• Lengthy process

Landmark to dispute resolution by the initiative process is the length of the process. With the pendency of cases skyrocketing and the number of judges proportionally minuscule, the case of any sorts is sure to take a very long time to resolve, especially if the other party is unwilling to budge. The opposing lawyer can easily lengthen the litigation process simply on legal technicalities. This can easily be avoided in the ADR mechanisms which are intended at speedy and mutual dispute resolution.

  • Privacy Issue

The litigation process is backed with the force of law. In case the judge sees fit to demand any information private to the parties, then the parties are bound to reveal it. And as a court proceeding, it becomes a matter of public record accessible to any layman. Surely, arguments of ‘business or trade secrets’ can be laid before the court however they do not guarantee results. On the other hand, ADR stands for confidentiality in the process.

  • Control and Flexibility Issues

As a procedure established under law parties lack the flexibility in controlling the process of dispute resolution. One may say that the litigation process takes a life of its own. This risk furthers into the phase of judgment, wherein despite the prayers of the parties, the remedy is at the will of the judge. However, in the case of ADR mechanisms, there exists a greater element to control, choice and flexibility at all stages. At the end of the ADR, process parties would have walked away with something desirable in hand unlike the remedies offered in litigation proceedings.

  • Jurisdictional Issues

As discussed, earlier today’s trade and commerce has reached a global scale and so they have disputes that accompany them. With companies inventing and conducting business with companies elsewhere in the global issues are bound to arise not just in the business but also issues with the issue resolution. The best example for the same is the issue of Jurisdiction. Consider this example; a company X hailing from India in collaboration with a company Y in the USA innovates a new product. Now due to reasons unknown, a dispute arises as to the righter pertaining to the innovation; however, the jurisdiction of patent dispute resolution is unclear. Hence, a lot of time and money is wasted in courts in first ascertaining the place of litigation and other formalities. Imagine such a burden being levied on a sole innovator who lacks the resources and time. ADR mechanisms, on the other hand, offer the parties the much-required comfort and flexibility in discussing the issue at ease.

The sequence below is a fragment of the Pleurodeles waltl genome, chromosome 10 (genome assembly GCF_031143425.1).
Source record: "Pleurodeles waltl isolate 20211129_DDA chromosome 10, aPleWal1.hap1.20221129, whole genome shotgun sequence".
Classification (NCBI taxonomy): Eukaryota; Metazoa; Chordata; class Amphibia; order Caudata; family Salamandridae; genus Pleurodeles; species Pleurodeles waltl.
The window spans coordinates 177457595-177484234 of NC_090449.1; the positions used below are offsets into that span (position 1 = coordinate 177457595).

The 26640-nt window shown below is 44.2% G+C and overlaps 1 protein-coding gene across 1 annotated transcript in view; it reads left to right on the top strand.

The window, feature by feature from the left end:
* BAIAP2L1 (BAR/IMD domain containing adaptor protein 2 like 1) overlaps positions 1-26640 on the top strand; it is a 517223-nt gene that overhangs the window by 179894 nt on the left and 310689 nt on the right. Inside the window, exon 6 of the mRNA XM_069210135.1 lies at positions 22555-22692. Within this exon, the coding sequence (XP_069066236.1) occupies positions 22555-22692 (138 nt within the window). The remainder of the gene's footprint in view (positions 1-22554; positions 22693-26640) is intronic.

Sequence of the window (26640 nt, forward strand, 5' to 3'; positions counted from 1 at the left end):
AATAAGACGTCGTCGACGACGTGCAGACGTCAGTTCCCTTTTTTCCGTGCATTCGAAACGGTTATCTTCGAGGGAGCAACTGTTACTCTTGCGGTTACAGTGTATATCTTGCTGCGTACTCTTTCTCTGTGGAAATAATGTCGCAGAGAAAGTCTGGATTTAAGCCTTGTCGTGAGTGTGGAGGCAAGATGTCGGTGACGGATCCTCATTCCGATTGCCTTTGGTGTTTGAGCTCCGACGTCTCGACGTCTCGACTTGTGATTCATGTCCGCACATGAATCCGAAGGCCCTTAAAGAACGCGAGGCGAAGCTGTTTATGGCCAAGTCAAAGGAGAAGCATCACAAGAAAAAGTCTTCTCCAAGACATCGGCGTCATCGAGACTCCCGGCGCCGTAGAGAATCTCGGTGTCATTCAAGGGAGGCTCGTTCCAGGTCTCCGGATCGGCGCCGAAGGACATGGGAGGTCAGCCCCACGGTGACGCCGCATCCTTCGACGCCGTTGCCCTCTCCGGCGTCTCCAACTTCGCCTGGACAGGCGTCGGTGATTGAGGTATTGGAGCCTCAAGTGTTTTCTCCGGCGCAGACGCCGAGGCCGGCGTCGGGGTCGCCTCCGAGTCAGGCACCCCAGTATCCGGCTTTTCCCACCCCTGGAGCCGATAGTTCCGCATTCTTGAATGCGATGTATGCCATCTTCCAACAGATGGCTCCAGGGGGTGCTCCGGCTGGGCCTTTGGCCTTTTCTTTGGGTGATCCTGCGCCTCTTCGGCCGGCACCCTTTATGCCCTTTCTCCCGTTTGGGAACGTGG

A commonly pointed out issue with the conventional dispute resolution mechanism is that when the remedy is pronounced by the judge, only one of the party’s take away something back with them, sometimes at the end of the litigation even they are at loss. On the other hand, on opting for ADR mechanisms all parties become winners. 

This article is a part of the series in which the author talks about Alternate Dispute Resolution in IPR disputes.